Archive for April, 2011

There are currently two classes of medications that are FDA approved for treating Alzheimer’s disease. The cholinesterase inhibitors have been in use the longest. There are three drugs in this class Aricept (generic name is donepezil and it is now available in generic equivalent form), Exelon (generic name is rivastigmine and is available as either an oral tablet or as a patch), and Razadyne (generic name is galantamine). In general, despite conflicting opinions of efficacy and mechanism of action, drugs from this class tend to increase the level of acetylcholine in neurons and slow the rate of progression in many who can tolerate them. These medications are FDA approved for all stages of Alzheimer’s disease. There is no clear clinical benefit for one over another. The other medication is named Namenda (other brand names are Axura, Akatinol, Ebixa, or Memox […]

Alzheimer’s disease is being redefined to include three phases. An early phase where there are no obvious symptoms but changes are occurring in the brain. A middle phase where the problems are mild and the diagnosis would be called Mild Cognitive Impairment. A third phase where the changes are severe enough to be called dementia (i.e., independence is lost). The most sticking, and hopefully controversial, change is the addition of the early phase where there are changes in the brain but no symptoms of cognitive decline. This phase is defined by the use of biomarkers such as brain scans and tests of cerebral spinal fluid. The problems with this early phase include the fact that there are no standardized biological tests or results defining this phase. Second, 30% of people with amyloid plaques never develop clinical signs of Alzheimer’s disease. […]

We often focus on the cognitive changes such as memory that predict risk of decline and future dementia. But those who work or live with persons that ultimately obtain a diagnosis of Alzheimer’s disease know there is more to it than just memory. Equally as damaging are changes in what researchers at Rush University Medical Center are call “life space.” Life space is getting out and about. Those with restricted life space don’t venture far from home. One of the studies recently coming out of Rush’s longitudinal study of aging demonstrated a link between restricted life space and latter development of Mild Cognitive Impairment and Alzheimer’s disease. There were 1294 participants who had no mental decline at the beginning of the study. Participants were assessed after 4 to 8 years with detailed tests of cognitive functioning. Life space was defined […]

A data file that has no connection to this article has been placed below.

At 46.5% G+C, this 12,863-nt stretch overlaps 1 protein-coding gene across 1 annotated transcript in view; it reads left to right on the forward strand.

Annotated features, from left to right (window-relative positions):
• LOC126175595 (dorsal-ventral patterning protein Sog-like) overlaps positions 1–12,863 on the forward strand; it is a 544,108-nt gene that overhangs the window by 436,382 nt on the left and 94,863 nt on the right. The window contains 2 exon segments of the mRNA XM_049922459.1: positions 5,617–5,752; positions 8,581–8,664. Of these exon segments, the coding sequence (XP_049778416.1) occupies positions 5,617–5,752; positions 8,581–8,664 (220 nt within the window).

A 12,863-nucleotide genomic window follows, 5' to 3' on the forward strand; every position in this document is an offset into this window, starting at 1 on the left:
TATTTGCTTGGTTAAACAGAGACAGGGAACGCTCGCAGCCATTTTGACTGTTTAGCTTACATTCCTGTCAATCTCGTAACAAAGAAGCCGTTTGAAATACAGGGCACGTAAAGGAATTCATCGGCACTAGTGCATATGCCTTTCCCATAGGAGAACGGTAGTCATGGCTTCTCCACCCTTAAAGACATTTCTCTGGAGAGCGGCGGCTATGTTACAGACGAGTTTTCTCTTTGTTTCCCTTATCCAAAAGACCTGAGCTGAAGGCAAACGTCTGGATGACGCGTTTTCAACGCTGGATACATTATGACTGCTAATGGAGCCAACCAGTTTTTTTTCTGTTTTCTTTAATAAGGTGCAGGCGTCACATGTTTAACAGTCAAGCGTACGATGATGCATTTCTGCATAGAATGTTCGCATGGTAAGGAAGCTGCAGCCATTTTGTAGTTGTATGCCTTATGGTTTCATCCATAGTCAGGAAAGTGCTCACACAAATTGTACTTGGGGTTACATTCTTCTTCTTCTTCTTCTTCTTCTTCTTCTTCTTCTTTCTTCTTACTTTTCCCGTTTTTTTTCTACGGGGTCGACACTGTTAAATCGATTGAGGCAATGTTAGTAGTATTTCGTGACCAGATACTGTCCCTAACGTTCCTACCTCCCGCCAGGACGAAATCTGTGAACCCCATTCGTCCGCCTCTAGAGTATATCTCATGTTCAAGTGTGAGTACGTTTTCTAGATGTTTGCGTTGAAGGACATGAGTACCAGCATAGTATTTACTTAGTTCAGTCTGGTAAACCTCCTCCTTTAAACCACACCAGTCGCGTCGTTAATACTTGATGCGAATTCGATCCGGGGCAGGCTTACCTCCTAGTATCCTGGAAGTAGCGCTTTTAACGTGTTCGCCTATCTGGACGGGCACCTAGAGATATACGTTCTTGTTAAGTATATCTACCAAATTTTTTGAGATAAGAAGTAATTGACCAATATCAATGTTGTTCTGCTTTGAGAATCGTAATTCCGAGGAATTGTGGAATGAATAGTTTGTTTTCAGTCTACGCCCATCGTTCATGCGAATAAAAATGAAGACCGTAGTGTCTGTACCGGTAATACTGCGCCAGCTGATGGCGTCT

It’s never too early to start monitoring and measuring cardiovascular and brain/memory functioning. It’s never too early to start a life plan to protect your heart and your brain. Recent results from the Whitehall II study indicate that cardiovascular risk profile in midlife predicts later cognitive decline. Cardiovascular risk was calculated from the Framingham General Cardiovascular Risk Profile (which you can look up online). The Framingham profile includes age, sex, total cholesterol, HDL cholesterol, smoking status, systolic blood pressure, and medications for blood pressure. The Whitehall II study was begun in 1985-1988 and recruited 10,308 civil servants in London. The participants were aged 35-55 at the time. The most recent findings were based on 3486 men and 1314 women who were free of cardiovascular disease at entry into the study and had an average age of 55. Cognitive function (i.e., […]

Lewy Body Disease is the second most common cause of progressive dementia after Alzheimer’s disease affecting over 1 million in the U.S. Dr. Frederich discovered aggregates of proteins in the brain stem that deplete a neurotransmitter known as dopamine. This causes Parkinson’s symptoms and the abnormal proteins are known as Lewy Bodies. In some persons, Lewy bodies diffuse out of the core brain structures to other areas of the brain causing diffuse Lewy body disease. Lewy Body disease is a progressive brain disorder characterized by decline in short-term memory (not as prominent as in Alzheimer’s disease), visual hallucinations (but other types of hallucinations may occur), movement disorders (e.g., slowness of movement or speaking, shuffling feet, walking stiffly, falls, blank stare), delusions (false ideas about another person such as partner having an affair), sleep disorders (e.g., movement, gesturing, speaking during sleep […]

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